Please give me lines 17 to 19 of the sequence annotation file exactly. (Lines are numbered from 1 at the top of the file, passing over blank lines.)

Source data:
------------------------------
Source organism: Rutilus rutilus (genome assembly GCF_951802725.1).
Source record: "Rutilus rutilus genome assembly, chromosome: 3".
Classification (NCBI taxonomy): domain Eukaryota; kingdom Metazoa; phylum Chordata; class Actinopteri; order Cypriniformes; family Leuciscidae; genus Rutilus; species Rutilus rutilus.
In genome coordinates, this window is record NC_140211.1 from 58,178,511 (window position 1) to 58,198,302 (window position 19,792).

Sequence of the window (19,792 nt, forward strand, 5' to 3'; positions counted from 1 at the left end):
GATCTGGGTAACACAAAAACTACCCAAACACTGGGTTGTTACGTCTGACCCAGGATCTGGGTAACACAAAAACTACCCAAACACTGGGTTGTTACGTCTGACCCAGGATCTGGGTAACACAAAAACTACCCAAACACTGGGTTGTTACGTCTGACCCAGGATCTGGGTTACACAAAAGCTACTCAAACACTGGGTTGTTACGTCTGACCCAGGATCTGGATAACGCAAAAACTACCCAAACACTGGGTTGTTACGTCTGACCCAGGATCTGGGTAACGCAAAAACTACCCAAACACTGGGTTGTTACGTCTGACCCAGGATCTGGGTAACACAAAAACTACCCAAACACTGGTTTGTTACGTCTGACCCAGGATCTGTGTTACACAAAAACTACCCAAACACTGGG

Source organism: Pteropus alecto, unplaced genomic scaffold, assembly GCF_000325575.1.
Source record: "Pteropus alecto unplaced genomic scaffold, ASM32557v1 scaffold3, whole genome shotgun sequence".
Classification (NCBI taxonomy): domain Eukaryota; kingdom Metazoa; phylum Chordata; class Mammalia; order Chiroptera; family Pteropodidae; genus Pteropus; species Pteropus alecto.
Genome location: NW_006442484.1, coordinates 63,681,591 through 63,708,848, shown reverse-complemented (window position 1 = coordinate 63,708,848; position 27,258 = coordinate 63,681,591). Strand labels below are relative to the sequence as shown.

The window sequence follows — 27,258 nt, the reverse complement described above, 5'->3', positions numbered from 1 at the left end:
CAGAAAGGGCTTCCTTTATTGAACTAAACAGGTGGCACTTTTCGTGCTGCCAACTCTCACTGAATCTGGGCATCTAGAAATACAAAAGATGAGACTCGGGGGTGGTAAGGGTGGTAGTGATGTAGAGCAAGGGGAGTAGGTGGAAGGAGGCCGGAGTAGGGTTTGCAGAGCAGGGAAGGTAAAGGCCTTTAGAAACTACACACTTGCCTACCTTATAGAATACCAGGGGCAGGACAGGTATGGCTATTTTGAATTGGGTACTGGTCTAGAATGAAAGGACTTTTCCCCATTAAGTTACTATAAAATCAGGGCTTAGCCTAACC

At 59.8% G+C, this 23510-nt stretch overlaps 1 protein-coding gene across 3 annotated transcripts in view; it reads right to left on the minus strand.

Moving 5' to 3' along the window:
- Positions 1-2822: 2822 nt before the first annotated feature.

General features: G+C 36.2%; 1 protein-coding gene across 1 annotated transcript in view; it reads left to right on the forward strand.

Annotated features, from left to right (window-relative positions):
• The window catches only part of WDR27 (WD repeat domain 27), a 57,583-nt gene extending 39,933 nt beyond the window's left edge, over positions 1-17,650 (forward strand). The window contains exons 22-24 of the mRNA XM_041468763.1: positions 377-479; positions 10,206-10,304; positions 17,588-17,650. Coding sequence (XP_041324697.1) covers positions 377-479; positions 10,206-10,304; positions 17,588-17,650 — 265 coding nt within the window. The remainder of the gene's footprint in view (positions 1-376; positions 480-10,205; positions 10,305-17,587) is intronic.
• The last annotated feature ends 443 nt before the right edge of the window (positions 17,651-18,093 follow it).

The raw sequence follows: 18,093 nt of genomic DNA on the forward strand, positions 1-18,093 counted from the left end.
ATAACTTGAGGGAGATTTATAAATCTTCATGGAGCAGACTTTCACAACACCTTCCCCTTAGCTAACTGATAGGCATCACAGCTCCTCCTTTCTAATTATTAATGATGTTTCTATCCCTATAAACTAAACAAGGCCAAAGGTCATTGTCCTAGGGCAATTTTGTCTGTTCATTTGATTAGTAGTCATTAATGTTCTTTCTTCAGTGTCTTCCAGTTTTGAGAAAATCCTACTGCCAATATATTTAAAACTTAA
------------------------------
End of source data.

Annotated features, from left to right (window-relative positions):
• The window catches only part of WDR27 (WD repeat domain 27), a 57,583-nt gene extending 39,933 nt beyond the window's left edge, over positions 1-17,650 (forward strand). The window contains exons 22-24 of the mRNA XM_041468763.1: positions 377-479; positions 10,206-10,304; positions 17,588-17,650. Coding sequence (XP_041324697.1) covers positions 377-479; positions 10,206-10,304; positions 17,588-17,650 — 265 coding nt within the window. The remainder of the gene's footprint in view (positions 1-376; positions 480-10,205; positions 10,305-17,587) is intronic.
• The last annotated feature ends 443 nt before the right edge of the window (positions 17,651-18,093 follow it).